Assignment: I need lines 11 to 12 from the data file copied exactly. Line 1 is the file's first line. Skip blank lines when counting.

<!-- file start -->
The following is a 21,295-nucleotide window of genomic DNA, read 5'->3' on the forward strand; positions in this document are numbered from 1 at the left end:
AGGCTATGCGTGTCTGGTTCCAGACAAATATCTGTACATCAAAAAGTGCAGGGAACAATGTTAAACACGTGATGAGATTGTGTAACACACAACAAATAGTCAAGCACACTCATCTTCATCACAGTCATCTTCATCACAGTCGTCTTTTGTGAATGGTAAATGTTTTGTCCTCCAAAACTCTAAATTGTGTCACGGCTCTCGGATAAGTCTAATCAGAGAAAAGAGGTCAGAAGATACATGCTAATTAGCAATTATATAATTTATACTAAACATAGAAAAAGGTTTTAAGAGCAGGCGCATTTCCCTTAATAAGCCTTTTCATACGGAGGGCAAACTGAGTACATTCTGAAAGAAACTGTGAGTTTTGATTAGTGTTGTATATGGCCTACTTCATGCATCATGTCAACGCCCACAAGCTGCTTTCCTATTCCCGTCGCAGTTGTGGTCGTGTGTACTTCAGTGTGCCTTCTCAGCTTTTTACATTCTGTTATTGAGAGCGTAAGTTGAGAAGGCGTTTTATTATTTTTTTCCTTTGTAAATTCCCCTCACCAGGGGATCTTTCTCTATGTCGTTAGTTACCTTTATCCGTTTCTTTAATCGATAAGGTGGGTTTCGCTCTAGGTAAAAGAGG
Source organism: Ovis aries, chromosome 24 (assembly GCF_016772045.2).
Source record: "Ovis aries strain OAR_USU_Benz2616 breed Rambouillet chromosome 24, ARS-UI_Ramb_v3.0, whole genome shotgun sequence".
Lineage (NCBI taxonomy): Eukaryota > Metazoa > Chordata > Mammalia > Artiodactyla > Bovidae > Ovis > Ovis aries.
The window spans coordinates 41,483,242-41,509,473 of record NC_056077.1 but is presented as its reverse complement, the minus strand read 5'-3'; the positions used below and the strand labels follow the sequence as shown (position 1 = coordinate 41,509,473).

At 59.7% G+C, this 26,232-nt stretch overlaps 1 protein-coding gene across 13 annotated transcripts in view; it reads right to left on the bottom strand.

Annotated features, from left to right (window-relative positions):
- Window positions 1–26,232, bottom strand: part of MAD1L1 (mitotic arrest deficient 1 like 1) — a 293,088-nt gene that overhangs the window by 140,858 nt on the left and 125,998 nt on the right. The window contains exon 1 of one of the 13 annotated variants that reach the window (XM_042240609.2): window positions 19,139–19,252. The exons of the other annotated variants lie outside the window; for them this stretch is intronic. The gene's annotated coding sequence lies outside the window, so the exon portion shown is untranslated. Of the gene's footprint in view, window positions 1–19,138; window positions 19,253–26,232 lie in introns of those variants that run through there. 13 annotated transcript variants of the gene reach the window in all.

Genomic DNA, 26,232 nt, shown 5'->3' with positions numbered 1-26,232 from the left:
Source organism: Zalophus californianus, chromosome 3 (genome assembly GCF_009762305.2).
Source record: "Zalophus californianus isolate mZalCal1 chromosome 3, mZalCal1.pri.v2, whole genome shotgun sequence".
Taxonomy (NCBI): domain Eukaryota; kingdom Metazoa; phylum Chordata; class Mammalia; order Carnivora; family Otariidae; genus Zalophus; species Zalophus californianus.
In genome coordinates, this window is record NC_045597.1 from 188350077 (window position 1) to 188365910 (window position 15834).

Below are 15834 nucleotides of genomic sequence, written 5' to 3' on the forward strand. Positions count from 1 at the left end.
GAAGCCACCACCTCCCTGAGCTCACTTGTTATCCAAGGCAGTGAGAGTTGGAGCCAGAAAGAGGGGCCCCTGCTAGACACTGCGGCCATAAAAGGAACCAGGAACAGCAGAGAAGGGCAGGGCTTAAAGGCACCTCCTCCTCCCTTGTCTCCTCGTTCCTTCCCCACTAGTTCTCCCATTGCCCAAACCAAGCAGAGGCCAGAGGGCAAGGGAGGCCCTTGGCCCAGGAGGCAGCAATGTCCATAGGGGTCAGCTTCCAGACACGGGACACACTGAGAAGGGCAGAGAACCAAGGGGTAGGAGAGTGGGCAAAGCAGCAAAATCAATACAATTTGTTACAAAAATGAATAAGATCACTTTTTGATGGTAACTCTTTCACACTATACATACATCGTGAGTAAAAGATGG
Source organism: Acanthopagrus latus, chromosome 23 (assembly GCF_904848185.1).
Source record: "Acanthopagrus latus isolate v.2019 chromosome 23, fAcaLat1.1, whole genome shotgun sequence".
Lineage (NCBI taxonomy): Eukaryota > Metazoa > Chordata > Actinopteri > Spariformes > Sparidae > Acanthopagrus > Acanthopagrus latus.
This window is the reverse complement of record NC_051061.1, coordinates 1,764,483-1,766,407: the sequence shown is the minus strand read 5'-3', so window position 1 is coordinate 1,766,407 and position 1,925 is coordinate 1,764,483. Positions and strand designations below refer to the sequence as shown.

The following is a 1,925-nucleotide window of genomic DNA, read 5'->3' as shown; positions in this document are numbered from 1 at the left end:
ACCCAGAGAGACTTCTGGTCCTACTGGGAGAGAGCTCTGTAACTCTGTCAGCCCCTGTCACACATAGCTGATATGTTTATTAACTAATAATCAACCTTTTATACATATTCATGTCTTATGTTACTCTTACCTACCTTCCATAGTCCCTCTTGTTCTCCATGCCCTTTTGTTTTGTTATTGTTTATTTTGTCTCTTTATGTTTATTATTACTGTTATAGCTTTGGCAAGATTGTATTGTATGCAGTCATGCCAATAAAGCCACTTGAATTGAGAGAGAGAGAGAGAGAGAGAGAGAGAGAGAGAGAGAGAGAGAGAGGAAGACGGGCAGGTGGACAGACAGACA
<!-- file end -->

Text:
Source organism: Zalophus californianus, chromosome 3 (genome assembly GCF_009762305.2).
Source record: "Zalophus californianus isolate mZalCal1 chromosome 3, mZalCal1.pri.v2, whole genome shotgun sequence".